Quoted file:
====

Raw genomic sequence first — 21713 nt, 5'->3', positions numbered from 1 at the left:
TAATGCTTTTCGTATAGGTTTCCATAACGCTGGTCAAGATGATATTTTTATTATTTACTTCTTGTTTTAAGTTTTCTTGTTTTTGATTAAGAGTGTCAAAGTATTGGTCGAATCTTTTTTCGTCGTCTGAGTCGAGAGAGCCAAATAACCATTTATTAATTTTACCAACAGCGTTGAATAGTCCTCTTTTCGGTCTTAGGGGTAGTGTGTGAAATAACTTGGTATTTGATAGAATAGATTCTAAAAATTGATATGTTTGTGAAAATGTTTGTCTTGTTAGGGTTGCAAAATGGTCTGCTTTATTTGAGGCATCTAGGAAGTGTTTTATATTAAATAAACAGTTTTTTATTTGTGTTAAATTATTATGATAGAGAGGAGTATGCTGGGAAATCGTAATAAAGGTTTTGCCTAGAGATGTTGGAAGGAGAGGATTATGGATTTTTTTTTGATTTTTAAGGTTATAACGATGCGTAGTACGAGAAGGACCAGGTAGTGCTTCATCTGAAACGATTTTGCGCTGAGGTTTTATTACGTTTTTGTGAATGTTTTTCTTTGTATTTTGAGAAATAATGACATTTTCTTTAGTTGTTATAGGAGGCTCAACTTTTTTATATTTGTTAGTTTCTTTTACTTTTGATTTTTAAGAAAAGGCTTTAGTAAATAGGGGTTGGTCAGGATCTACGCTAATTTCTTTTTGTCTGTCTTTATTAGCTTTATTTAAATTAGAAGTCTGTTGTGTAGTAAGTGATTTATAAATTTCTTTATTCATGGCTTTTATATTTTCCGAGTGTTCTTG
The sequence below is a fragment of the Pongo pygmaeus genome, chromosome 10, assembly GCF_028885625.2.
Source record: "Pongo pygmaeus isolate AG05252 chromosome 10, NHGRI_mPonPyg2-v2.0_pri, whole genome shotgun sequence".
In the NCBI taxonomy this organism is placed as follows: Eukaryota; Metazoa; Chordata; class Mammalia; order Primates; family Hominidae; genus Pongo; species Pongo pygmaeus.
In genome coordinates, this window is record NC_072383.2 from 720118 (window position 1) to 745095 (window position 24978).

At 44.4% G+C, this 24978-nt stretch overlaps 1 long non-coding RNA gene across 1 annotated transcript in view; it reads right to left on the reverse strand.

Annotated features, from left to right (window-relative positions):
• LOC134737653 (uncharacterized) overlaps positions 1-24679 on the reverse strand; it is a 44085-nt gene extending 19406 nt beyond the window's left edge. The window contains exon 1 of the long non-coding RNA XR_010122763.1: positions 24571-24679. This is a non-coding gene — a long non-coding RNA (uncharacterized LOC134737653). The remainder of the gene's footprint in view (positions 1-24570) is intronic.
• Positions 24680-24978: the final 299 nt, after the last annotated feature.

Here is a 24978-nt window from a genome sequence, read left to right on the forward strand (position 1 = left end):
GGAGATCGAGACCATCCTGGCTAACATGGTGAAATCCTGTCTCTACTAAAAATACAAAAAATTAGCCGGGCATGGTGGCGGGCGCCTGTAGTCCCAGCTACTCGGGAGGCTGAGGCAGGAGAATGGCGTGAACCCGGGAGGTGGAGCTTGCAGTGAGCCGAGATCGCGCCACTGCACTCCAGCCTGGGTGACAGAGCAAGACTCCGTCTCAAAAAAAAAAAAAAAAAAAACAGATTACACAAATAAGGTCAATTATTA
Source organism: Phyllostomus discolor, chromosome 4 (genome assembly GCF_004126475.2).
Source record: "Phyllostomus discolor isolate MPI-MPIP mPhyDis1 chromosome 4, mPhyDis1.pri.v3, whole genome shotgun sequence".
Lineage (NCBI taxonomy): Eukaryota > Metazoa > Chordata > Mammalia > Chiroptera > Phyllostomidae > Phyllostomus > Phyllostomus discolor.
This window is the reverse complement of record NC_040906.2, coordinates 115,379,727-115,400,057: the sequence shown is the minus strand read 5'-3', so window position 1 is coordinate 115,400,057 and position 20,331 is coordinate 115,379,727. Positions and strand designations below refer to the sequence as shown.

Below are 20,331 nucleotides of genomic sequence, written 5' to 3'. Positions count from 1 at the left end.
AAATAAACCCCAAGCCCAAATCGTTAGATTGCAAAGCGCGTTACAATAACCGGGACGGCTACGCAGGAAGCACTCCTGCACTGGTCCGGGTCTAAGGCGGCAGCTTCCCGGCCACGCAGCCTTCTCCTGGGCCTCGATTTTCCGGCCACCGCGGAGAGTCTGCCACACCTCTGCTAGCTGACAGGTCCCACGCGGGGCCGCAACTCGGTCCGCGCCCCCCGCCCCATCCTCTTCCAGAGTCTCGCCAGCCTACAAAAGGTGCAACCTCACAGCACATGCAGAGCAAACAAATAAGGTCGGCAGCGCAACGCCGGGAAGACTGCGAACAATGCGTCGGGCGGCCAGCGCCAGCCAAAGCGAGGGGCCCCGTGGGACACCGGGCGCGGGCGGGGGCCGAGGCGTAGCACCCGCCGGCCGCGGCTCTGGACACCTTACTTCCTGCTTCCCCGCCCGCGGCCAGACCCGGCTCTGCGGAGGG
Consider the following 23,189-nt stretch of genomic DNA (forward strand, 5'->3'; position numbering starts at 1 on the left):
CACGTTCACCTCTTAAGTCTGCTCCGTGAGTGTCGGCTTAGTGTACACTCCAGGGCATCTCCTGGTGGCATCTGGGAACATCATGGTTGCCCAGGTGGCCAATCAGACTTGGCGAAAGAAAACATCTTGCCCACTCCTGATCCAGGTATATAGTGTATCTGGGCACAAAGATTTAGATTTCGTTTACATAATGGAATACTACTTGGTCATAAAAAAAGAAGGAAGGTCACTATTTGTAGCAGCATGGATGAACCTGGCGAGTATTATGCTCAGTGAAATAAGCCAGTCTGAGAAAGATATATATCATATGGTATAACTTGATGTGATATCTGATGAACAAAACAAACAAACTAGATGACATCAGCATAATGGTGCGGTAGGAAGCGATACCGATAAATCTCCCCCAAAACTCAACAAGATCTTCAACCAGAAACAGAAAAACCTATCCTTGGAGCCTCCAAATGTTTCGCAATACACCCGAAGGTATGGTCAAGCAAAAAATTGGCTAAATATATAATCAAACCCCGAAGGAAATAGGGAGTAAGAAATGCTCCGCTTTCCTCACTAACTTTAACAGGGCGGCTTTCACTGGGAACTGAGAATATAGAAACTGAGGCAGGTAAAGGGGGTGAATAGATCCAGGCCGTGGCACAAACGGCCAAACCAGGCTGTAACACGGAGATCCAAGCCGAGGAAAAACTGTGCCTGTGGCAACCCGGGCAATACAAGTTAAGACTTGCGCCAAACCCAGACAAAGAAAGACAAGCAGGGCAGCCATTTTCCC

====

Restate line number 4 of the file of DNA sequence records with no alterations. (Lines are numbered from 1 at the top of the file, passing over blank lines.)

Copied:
Source record: "Pongo pygmaeus isolate AG05252 chromosome 10, NHGRI_mPonPyg2-v2.0_pri, whole genome shotgun sequence".